Six Sigma in Manufacturing

What is six sigma in manufacturing?

Six sigma in manufacturing is a process improvement method that helps to minimize waste and produce goods more efficiently. Created in the 1980s by Motorola engineer Bill Smith, six sigma derives its name from standard deviation (typically represented by the Greek letter sigma, σ). The goal of six sigma initiatives is to reduce variation to the point that defects are counted in the parts per million.

Six sigma in manufacturing is often closely associated with lean manufacturing. Lean manufacturing and six sigma initiatives both seek to improve quality and efficiency by eliminating manufacturing defects and waste.

The approach taken in six sigma manufacturing differs from that taken in lean manufacturing. Lean manufacturing uses a five-step process to create continuous improvement:

  • Identify value
  • Create a value stream map
  • Generate a process flow
  • Establish “pull” (create an on-demand process)
  • Continuously improve and perfect

Six sigma in manufacturing focuses on eliminating variation, which results in reduced costs and greater customer satisfaction. The starting point with six sigma is the customer’s experience, and the methodology is data-driven.

The seven steps of six sigma in manufacturing

Replacing the five steps of lean manufacturing initiatives, six sigma initiatives involve the following seven steps:

  • Start with the customer– With a goal of delivering goods that satisfy the customer, six sigma sets out to optimize the value to the customer generated through the production process.
  • Delineate the manufacturing process – Manufacturers need to clearly comprehend how products are currently being produced and identify inefficiencies before determining how to improve. Like the lean manufacturing approach, six sigma uses process maps and workflow charts in this effort.
  • Develop a plan – Any inefficiencies identified in step 2 can be subjected to processes like the 5 Whys [link to glossary page] to understand the nature of the problem and come up with a plan that addresses it.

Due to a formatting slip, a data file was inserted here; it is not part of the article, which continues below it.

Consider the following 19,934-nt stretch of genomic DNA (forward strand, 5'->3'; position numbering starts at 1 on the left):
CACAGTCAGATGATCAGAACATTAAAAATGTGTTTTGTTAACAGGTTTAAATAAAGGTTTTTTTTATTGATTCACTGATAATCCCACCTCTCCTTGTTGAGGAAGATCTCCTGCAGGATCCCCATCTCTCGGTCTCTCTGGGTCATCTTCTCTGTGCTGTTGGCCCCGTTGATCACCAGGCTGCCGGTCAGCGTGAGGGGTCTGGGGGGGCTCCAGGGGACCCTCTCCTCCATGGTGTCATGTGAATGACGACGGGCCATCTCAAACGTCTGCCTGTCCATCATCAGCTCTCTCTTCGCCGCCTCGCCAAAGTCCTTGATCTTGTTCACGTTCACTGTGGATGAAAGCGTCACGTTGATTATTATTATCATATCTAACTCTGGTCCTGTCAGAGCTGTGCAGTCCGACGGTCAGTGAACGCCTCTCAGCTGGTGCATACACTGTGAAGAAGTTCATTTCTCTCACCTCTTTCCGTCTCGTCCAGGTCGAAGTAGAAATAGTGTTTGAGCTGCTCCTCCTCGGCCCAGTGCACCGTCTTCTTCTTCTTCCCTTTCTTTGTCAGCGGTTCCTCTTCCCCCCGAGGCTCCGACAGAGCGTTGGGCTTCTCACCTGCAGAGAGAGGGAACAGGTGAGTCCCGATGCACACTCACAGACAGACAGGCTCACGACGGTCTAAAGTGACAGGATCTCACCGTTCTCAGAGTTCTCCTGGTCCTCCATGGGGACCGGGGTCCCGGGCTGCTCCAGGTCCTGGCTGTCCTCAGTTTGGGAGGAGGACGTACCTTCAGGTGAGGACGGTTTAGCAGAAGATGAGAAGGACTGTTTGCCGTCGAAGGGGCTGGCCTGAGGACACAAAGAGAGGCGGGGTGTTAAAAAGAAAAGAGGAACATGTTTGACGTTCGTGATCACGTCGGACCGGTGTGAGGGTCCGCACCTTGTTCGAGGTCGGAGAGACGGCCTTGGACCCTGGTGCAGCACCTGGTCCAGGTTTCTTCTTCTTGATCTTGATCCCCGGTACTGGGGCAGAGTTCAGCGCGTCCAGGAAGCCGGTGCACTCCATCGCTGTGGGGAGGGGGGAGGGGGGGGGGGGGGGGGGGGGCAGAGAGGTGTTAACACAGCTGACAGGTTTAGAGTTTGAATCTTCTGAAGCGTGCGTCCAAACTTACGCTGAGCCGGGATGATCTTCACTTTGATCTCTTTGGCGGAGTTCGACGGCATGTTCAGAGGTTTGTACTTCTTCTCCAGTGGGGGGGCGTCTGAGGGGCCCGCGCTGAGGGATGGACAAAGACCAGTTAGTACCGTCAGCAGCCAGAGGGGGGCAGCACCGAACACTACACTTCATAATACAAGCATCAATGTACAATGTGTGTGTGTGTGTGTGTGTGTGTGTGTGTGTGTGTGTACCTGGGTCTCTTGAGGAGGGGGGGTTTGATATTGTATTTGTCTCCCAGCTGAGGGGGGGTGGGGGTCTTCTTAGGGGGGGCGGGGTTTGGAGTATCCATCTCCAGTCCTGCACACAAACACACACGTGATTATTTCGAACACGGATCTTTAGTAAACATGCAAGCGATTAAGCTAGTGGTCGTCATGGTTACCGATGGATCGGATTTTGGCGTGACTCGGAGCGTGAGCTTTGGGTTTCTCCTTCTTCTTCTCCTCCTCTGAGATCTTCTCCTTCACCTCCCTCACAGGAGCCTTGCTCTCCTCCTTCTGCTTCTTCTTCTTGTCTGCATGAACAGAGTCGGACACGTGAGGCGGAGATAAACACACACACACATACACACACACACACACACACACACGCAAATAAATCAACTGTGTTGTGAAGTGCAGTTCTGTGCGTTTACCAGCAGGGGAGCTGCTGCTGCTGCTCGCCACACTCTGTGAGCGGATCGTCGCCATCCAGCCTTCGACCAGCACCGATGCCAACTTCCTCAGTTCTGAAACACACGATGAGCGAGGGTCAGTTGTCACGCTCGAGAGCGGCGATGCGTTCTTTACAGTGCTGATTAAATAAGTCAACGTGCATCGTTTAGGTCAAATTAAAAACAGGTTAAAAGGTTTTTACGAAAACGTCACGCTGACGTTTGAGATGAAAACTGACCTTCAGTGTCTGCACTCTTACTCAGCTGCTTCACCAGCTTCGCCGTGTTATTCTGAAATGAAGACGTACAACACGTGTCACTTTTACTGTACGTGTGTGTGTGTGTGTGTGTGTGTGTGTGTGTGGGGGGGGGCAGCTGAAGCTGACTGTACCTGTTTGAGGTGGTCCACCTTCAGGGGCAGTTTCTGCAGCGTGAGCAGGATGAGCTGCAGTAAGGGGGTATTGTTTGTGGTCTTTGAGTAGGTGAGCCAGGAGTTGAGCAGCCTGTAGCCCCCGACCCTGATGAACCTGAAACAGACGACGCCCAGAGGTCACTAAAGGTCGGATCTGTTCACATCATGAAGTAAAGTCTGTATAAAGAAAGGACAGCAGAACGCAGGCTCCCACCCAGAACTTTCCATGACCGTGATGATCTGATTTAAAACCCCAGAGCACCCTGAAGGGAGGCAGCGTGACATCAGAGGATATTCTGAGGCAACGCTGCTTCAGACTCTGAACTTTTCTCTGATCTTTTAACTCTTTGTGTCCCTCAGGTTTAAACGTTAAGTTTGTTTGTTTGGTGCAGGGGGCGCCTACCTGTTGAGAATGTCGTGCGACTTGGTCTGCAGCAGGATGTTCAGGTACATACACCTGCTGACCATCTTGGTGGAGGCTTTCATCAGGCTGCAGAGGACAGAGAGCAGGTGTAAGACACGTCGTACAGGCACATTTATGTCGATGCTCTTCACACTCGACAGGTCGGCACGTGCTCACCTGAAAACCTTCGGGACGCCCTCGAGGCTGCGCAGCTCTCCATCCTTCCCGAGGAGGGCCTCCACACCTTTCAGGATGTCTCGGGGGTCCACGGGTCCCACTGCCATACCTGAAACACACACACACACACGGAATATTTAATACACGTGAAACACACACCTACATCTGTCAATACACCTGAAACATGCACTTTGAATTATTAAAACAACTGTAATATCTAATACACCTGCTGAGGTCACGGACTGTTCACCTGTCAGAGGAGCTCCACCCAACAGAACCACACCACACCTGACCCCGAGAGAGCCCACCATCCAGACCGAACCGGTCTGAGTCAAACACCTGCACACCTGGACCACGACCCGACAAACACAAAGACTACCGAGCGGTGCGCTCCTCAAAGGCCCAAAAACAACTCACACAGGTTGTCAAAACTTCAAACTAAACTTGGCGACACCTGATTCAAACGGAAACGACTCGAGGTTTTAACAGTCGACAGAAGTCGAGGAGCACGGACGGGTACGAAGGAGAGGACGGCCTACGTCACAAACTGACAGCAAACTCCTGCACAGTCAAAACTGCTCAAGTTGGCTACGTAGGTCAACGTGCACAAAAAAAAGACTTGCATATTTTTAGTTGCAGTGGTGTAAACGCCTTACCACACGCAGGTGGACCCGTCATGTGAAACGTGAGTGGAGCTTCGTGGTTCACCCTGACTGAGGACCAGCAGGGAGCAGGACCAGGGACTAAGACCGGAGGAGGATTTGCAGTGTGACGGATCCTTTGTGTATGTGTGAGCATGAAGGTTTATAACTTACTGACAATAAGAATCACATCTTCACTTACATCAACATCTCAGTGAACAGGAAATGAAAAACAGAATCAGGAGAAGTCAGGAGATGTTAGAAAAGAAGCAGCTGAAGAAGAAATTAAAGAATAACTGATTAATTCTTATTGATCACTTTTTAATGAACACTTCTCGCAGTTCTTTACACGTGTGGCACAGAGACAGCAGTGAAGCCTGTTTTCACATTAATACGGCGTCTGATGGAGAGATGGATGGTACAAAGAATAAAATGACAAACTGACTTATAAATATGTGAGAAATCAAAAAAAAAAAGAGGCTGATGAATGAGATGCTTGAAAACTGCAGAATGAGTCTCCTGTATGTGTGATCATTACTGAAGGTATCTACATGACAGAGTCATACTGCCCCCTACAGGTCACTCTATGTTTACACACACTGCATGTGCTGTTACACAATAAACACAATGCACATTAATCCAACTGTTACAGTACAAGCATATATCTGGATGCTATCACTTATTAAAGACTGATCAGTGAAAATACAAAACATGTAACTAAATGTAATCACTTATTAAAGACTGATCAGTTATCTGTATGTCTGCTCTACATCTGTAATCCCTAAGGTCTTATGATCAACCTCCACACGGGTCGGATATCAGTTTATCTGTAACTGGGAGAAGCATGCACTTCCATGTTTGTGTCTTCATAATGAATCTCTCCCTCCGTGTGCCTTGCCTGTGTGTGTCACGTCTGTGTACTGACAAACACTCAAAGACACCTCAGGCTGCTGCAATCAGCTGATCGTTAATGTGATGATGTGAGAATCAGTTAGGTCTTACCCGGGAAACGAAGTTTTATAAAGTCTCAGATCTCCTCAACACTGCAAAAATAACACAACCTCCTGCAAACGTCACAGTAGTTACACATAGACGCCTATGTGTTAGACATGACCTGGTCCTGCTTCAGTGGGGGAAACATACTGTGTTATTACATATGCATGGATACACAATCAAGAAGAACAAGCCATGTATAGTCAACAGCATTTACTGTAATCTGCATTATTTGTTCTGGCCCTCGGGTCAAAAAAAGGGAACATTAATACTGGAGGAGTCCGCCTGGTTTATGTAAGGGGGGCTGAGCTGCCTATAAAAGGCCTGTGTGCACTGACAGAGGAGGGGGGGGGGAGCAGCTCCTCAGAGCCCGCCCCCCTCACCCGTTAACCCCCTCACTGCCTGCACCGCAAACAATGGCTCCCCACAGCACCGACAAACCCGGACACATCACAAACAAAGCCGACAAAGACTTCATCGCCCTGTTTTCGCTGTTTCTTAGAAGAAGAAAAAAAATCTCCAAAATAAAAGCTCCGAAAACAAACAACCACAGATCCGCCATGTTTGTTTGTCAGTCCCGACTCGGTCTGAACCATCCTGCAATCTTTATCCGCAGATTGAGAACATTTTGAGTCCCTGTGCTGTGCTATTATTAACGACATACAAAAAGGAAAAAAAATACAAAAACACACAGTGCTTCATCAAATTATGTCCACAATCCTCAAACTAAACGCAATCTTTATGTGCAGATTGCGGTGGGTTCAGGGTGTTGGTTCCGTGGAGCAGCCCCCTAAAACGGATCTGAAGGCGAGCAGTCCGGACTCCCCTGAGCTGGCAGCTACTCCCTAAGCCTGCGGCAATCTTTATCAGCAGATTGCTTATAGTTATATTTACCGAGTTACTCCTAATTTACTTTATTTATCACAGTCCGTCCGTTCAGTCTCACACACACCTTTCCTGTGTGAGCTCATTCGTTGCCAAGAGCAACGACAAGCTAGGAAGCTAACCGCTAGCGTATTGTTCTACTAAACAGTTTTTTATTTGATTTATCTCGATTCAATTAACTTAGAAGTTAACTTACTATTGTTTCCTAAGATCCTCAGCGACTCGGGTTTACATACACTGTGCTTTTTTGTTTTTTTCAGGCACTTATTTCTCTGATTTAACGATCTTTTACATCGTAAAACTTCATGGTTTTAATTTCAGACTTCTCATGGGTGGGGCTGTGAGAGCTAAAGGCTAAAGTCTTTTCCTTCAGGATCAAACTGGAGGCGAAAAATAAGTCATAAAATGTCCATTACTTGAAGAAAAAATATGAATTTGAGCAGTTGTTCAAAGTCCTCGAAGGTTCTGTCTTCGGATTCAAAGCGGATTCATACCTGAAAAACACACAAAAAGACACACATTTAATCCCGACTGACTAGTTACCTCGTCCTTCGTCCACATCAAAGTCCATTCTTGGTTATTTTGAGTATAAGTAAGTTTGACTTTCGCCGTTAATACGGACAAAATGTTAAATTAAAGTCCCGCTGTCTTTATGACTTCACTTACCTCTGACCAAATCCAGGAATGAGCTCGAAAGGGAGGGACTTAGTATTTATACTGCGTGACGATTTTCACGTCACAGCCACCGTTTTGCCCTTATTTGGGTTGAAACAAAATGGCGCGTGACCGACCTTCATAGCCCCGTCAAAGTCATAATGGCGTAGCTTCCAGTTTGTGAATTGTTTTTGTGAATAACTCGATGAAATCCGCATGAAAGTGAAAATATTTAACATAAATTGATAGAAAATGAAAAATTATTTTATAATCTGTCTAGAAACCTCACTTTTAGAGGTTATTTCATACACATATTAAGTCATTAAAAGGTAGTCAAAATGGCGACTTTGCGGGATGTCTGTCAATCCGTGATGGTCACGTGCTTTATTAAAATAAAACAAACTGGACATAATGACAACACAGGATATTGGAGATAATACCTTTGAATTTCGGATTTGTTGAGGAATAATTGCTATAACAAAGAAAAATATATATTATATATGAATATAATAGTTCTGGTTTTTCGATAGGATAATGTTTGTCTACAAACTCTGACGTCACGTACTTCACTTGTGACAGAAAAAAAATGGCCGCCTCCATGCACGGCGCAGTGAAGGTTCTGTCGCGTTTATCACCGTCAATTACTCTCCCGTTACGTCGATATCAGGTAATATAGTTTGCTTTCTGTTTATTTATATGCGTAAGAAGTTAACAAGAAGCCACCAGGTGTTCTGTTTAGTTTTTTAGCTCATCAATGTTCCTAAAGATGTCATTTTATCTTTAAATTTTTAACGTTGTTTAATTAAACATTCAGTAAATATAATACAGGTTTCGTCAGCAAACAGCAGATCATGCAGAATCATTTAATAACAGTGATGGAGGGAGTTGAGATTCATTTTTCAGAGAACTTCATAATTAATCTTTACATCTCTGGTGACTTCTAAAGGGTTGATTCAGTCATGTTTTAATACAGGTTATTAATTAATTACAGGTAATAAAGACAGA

• Cut waste to optimize value – Implementing the plans developed in step 3 involves waste reduction.
  • Minimize variation – Consistency in manufacturing processes helps to reduce defects by reducing the amount of variation that occurs.
  • Collaborate – Working with all stakeholders helps a manufacturer to identify variation that might otherwise have been overlooked.
  • Be systematic – Applying a scientific and data-driven approach to process improvement, six sigma in manufacturing is founded on data to define the problem, calculation to determine the best course of action, and measurement to gauge progress.

Six sigma software and its benefits

A manufacturing operations management system (MOM) [link to glossary page] incorporates six sigma software and/or the six sigma methodology. Six sigma software may employ the steps outlined above or what has become known as the DMAIC method: define, measure, analyze, improve, control. By ferreting out inefficiencies and improving manufacturing productivity and outcomes, six sigma software provides a well-defined means to closed-loop continuous process improvement.

Additional benefits:

  • Reduced scrap
  • Shorter cycle times
  • Improved on-time delivery
  • Reduced operating costs
  • Greater customer satisfaction